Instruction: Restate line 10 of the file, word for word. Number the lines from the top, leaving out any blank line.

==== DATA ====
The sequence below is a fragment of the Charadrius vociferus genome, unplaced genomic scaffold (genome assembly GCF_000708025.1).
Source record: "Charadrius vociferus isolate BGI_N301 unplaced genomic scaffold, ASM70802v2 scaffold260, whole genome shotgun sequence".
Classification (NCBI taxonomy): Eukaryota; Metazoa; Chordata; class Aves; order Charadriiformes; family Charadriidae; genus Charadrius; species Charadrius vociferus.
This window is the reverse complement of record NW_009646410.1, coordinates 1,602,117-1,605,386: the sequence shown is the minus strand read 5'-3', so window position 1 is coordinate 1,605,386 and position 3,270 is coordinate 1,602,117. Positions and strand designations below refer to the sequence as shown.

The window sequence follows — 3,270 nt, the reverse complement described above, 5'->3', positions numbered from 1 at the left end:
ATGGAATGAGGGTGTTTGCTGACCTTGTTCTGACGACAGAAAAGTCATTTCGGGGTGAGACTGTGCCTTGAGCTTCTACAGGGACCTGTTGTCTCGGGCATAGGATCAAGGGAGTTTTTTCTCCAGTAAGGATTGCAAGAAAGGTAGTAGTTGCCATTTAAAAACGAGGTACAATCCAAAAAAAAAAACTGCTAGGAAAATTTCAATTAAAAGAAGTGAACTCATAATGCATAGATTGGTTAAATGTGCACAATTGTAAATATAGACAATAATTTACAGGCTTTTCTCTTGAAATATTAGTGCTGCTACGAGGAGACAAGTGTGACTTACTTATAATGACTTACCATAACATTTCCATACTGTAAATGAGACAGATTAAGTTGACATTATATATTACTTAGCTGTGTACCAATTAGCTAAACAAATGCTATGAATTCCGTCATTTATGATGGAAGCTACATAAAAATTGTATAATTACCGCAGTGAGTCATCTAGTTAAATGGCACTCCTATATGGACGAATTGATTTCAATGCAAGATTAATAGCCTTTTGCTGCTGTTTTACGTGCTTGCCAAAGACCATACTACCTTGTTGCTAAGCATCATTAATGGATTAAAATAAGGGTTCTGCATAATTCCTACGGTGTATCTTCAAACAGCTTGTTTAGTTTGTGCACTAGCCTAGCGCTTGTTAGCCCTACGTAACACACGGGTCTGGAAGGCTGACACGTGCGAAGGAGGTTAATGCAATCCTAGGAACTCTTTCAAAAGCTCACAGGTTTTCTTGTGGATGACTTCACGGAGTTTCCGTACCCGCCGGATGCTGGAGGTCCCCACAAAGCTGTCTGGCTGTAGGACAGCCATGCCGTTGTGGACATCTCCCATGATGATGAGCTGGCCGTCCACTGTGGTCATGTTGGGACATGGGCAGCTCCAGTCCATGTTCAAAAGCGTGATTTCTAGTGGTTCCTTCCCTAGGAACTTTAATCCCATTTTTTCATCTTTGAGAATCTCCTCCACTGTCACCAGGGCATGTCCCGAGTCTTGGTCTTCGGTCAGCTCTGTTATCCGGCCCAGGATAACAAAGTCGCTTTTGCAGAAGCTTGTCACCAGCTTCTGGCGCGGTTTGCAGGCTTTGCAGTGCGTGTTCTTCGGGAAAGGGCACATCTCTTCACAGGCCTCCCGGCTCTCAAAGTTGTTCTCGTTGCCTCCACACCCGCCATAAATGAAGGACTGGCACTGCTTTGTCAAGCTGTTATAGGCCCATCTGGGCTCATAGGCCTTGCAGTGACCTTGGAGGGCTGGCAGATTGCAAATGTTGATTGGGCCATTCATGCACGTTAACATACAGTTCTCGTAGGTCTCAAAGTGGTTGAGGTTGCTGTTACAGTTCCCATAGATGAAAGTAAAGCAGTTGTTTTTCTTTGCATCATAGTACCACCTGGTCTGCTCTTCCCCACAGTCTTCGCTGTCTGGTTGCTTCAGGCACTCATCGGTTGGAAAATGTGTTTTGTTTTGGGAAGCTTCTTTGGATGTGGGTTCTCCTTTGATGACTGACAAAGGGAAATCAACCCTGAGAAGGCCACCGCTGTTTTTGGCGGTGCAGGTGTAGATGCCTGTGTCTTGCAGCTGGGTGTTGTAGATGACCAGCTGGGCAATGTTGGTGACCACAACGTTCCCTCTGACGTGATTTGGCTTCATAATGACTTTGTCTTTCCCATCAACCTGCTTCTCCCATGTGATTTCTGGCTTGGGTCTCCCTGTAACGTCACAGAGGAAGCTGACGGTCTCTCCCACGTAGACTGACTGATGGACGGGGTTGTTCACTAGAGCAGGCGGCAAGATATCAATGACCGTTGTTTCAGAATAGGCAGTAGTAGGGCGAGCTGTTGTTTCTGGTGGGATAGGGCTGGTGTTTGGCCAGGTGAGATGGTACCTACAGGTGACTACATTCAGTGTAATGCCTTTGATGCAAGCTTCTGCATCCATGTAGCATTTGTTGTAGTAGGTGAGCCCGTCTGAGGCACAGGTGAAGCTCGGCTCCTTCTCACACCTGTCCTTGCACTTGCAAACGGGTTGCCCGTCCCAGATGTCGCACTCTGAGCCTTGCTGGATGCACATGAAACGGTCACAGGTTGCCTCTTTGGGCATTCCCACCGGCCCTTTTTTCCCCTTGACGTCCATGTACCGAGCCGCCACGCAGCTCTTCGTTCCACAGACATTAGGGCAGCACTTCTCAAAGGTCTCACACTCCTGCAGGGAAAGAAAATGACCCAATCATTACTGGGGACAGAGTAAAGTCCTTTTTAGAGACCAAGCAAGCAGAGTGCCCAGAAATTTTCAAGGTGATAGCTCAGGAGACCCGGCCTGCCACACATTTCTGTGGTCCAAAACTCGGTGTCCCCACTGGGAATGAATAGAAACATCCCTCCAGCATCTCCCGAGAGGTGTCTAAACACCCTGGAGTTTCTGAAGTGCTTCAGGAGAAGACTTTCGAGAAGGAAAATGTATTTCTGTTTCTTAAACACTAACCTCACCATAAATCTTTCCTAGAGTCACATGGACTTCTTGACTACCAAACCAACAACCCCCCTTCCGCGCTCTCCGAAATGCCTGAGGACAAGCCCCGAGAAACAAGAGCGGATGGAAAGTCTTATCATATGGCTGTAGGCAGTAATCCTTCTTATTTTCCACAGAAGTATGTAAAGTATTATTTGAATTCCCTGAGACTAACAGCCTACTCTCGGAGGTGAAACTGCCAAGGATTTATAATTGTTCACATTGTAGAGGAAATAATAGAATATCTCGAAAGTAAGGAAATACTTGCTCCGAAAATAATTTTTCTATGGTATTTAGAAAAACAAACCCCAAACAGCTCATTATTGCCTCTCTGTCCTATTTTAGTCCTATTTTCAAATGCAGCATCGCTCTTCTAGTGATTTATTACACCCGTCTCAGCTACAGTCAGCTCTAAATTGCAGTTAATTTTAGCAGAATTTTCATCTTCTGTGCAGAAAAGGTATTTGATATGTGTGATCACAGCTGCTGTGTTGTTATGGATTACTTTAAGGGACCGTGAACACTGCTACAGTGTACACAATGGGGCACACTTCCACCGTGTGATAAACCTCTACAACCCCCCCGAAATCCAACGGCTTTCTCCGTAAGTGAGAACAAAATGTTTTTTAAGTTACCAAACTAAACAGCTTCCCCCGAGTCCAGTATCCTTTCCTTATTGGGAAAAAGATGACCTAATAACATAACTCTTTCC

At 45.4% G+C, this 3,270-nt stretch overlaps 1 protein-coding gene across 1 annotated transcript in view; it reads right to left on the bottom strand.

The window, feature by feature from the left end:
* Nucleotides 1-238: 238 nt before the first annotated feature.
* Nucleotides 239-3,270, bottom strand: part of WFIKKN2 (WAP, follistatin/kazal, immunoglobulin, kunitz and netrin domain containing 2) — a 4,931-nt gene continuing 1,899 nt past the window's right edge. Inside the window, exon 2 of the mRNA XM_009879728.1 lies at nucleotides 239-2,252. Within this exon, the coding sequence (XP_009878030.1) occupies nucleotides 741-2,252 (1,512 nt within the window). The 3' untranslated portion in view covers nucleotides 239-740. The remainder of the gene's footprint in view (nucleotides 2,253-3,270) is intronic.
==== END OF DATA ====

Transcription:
* Nucleotides 239-3,270, bottom strand: part of WFIKKN2 (WAP, follistatin/kazal, immunoglobulin, kunitz and netrin domain containing 2) — a 4,931-nt gene continuing 1,899 nt past the window's right edge. Inside the window, exon 2 of the mRNA XM_009879728.1 lies at nucleotides 239-2,252. Within this exon, the coding sequence (XP_009878030.1) occupies nucleotides 741-2,252 (1,512 nt within the window). The 3' untranslated portion in view covers nucleotides 239-740. The remainder of the gene's footprint in view (nucleotides 2,253-3,270) is intronic.